Please pay attention to me.


Photo booths are the original selfies. They’re what happens when you want a picture of you “having tons of super-fun! look at me!” and you don’t have anyone who actually wants to take the picture.

You mug. You duck-face. You toss up gang signs. You try too hard in an effort to show how effortlessly cool you are.

Does that mean I can resist a photo booth or selfie? No.

This planet has 1.236 trillion bones, twelve billion eyes, and six billion voices. Statistically, I’m insignificant, and that’s really hard to take. I like to pretend I matter. I want to be noticed. I want to be liked (and, well, “liked” in the Internet sense, too).

It’s just not me. Everybody wants to be appreciated. 

Give a little extra attention to your friends and loved ones this season.


  • Tell them they look awesome.
  • Tell them their contributions matter.
  • Bake them cookies.
  • Bring Thai food over.
  • Give their pet a holiday scarf.
  • Fawn over their kids. Do that stupid thing they’re tired of doing with the kids, like reading Thomas the Tank Engine three times in a row. This will make you eligible for sainthood in their eyes.
  • Call them or leave them a hilarious Skype message. (Does Skype allow video voicemail messages now? OH YES. YES IT DOES. Leave Skype messages for everyone, preferably from your dog.)
  • Finish a book that you think they’ll like? Hand it over.
  • Draw a picture and stick it on their fridge when they’re not looking.
  • Purchase a sheet of gold stars and put one on their sweater.
  • Remind them of that hilarious time when the two of you did that terribly stupid thing and miraculously didn’t wind up in the hospital.
  • Take a photo of them doing a silly thing so they don’t have to do it themselves… Put it on the Internet, then don’t care if it gets “likes,” because you two have them in real life.

I cling desperately to my mild successes in the face of many, many flaws.

A few Thanksgiving ago, my dog (black and white) gave my mom’s dog (tricolor) a concussion.

This year, no pets were injured, so I am going to stamp it a Holiday Success. (My standards are low.)


Another mild success: my friend’s baby shower. (See image below of me and her, holding an owl quilt my mom made.) I looked good (bottom right), gifts were well-received, and there was baklava to eat.

Best yet: the guests didn’t catch on that I had no idea how to throw a baby shower! Pretending to be a person success! 


The “pretending to be a person” business sounds like a joke, but it’s kind of not. I’m often struggling with inexplicable emotional reactions to things. (When I first heard the word “schadenfreude,” I was relieved that I wasn’t alone in my wickedness.) I also can’t figure out how to do things others do smoothly, such as:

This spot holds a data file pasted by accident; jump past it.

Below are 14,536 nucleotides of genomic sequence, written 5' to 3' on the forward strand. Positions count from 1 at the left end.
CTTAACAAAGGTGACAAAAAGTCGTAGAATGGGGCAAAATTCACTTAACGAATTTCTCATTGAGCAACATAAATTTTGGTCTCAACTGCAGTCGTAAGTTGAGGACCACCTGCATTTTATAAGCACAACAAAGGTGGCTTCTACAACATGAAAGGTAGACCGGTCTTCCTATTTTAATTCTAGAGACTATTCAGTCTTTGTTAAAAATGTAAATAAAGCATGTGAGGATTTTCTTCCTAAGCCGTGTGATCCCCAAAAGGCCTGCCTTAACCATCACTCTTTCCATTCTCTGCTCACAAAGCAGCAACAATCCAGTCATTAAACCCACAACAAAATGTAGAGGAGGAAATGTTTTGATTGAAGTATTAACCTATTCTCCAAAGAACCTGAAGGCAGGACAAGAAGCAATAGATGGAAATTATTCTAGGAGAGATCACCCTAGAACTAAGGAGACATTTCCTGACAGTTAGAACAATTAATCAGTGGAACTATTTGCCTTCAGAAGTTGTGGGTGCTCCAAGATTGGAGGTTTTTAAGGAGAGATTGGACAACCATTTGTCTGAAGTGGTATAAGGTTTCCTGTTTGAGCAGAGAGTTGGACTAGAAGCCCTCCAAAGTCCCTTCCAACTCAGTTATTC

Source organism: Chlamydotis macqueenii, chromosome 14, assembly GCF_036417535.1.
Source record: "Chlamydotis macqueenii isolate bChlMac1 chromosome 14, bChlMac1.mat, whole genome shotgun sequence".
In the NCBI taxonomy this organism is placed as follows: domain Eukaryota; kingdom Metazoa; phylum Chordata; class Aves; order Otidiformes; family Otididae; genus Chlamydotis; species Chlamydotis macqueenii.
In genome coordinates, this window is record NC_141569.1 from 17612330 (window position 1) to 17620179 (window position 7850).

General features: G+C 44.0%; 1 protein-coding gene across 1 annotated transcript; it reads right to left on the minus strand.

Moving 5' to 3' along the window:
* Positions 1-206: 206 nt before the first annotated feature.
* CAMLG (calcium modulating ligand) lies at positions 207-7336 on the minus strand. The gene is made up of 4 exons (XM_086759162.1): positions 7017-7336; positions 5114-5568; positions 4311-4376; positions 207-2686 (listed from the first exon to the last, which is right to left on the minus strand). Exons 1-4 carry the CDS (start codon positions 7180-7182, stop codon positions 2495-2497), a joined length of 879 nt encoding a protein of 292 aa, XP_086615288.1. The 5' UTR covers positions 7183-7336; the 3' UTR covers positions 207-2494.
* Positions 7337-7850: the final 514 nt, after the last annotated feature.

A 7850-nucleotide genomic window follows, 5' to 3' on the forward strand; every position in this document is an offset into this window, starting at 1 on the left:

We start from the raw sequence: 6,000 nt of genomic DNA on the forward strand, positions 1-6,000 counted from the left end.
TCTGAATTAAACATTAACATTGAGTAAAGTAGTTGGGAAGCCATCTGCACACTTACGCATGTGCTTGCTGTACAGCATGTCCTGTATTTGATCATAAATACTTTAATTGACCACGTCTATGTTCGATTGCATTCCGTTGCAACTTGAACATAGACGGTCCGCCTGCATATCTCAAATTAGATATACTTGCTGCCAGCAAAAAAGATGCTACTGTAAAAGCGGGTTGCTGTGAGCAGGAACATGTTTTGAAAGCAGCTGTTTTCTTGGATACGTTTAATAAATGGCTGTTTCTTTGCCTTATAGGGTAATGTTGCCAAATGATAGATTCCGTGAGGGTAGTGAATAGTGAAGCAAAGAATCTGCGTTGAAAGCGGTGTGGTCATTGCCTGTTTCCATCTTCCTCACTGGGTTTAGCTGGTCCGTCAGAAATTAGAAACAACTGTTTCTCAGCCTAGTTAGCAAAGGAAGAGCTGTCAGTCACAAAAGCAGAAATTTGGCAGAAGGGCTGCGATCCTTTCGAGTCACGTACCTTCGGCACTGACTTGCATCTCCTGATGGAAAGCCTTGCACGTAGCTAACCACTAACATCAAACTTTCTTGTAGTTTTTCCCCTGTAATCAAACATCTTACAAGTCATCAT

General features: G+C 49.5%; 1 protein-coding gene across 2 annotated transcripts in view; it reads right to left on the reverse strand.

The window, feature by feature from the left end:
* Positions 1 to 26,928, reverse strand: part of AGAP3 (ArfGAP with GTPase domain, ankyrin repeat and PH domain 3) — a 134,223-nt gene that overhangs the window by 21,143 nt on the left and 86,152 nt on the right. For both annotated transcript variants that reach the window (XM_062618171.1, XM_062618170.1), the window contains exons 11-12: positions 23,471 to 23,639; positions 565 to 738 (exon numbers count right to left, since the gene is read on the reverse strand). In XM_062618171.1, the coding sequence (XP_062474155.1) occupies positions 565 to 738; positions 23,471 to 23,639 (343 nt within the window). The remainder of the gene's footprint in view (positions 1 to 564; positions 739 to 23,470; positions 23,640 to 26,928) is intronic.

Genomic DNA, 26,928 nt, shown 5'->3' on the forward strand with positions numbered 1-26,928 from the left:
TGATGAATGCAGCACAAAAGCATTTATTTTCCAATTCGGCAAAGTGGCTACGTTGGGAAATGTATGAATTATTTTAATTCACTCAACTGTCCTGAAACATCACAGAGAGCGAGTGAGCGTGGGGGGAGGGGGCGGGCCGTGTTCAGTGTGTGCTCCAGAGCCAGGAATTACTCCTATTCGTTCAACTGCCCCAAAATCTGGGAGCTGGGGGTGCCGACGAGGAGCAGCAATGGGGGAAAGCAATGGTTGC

• How to apply nail polish properly.
  • How to wrap a gift.
  • How to comfort people in emotional disarray.
  • How to get along with cats.
  • How to amuse children.
  • How to stay awake past midnight.
  • How to flirt. (Luckily this is no longer relevant.)
  • How to keep in touch with people who have moved away.
  • How to keep a cool head in an argument.
  • How to host a party.
  • How to manage my hair.
  • How to accept a compliment.

I have so many minor fails that I have to celebrate my successes.

Thanksgiving and the baby shower were wins. I’m holding onto them as I enter into the tumultuous holiday season ahead.

The Game of Birthdays

On the first of December, my younger brother turned 26. I drew this picture to commemorate the moment in the style of his new favorite book/TV series.

(To continue the Game of Thrones line of conversation: “When you play the Game of Birthdays, you win or you die.” True enough. Usually the end of birthdays indicates that one’s ceased to live.)


My brother’s birthday is the last holdout before the onslaught of Christmas.

Oh, Christmas.

How I hate its music. Particularly “Santa Baby.” Because who wants to get sexy with Santa? Look at the man. I don’t think the temperature at the North Pole is the sole reason Mrs. Claus is frigid.

The only thing I hate more than the music is the weird, wasteful gifts that people buy in order to check “buy presents” off their lists. Like this snowball maker:



This thing is $30. Because, you know, making snowballs by hand is hard.

There are so many idiotic products available that there’s actually a blog called The Worst Things For Sale.

Visiting it will kill a few hours of your life. Just a warning.

Godspeed, Internet. May you find something decent to put on your wish list.

Or you could just ask for cookies. That’s my plan.

On Fairy Homelessness

What do you get a friend who has everything this holiday season?

A home for fairies, obviously.


Humans should stop worrying about people problems (“do I look fat in these jeans?”) and start focusing on solving pixie problems.

Fairy graffiti. Fairy pickpocketing. Fairy violence in the streets.

Don’t make me go all Sarah McLachlan “Angel” on you.

Wait, forget that. I’m going to do it anyway:

T0 learn more, I got serious with artist Courtney Noonan about her quest to save the world, one gossamer-winged family at a time.

Let’s talk fairy-homelessness. I know that this is a hot-button topic with a lot of opinions, and I’d like to hear what you have to say. Let’s start out with a softball question: how did you first hear about the wave of fairies without a place to rest their wings?